Apparently being a spoiled brat is now a defense, or mitigating factor, in vehicular manslaughter cases.
In Burleson, Texas, a 16-year-old boy and his friends stole alcohol from Walmart, drank it and went looking for more.
At the same time, a woman’s SUV broke down on a dirt road and two friends went to help her. A youth pastor also drove by and stopped to offer her assistance.
Ethan Couch in search of more alcohol, high on valium and with a blood alcohol level of more than three times the legal adult driving limit drove his truck into them at almost 70 mph. All four died as a result.
The crash left two teenagers–thrown from Couch’s truck–paralyzed, and a total of 11 victims were involved, including the driver and passengers of an oncoming vehicle.
Couch could have faced up to 20 years in jail, instead he will spend the next 10 years on probation after his legal counsel effectively argued that Couch’s actions were a result of having “freedoms no young person should have,” and being taught that if he hurts someone, he sends them money instead of an apology.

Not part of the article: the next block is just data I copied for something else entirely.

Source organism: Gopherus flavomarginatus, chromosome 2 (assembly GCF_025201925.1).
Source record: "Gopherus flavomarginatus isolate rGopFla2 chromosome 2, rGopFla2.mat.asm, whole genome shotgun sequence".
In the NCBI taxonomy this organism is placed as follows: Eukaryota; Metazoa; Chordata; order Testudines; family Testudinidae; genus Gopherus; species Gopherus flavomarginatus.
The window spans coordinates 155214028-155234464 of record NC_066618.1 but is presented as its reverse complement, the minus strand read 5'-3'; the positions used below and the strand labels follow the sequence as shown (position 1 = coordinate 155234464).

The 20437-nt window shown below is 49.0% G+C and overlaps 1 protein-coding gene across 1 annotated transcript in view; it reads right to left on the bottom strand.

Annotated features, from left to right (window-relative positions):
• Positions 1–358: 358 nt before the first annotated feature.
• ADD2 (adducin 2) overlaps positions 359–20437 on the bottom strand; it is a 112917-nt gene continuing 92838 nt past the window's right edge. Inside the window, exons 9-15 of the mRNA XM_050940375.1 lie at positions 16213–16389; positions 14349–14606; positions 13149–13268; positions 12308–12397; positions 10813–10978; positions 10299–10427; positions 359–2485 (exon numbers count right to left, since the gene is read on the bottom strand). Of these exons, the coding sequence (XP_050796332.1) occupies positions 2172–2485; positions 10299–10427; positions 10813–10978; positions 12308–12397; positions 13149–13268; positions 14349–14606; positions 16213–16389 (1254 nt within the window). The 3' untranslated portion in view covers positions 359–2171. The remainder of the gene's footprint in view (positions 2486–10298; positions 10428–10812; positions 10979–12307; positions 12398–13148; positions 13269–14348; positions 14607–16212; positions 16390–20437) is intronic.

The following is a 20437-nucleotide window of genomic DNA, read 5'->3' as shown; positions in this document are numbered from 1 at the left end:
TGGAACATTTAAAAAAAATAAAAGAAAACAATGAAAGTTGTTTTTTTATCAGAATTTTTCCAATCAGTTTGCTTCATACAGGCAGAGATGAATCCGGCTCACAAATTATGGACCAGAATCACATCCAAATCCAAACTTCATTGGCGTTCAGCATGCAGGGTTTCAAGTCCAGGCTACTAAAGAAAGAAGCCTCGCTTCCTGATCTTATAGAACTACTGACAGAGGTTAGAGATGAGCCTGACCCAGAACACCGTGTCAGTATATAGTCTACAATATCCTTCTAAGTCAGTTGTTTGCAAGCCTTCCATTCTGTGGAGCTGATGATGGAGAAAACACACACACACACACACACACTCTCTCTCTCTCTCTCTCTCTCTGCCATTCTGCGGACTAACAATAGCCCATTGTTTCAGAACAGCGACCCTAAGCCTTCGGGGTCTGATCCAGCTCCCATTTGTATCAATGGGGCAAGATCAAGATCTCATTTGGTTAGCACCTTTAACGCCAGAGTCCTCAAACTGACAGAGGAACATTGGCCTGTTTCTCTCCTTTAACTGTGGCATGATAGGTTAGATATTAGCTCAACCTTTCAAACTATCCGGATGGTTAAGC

His lawyers argued he was a victim of affluenza, which is a rich-kid “syndrome” that children of wealthy parents suffer because they grow up with privileges that causes them to have a sense of entitlement, be irresponsible, make excuses for poor behavior and experiment with drugs and alcohol.
Essentially, the defense is “It’s not my fault my parents gave me everything I wanted growing up and I never learned right from wrong or how to take responsibility for my own actions. Don’t blame me. Blame my parents.”
The judge apparently bought this argument and sentenced Couch to 10 years probation instead of jail time.
He will undergo mandatory therapy in southern California at the expense of $450,000 to his parents.
Because nothing teaches a spoiled rich kid to take responsibility for his own actions like giving him additional special treatment.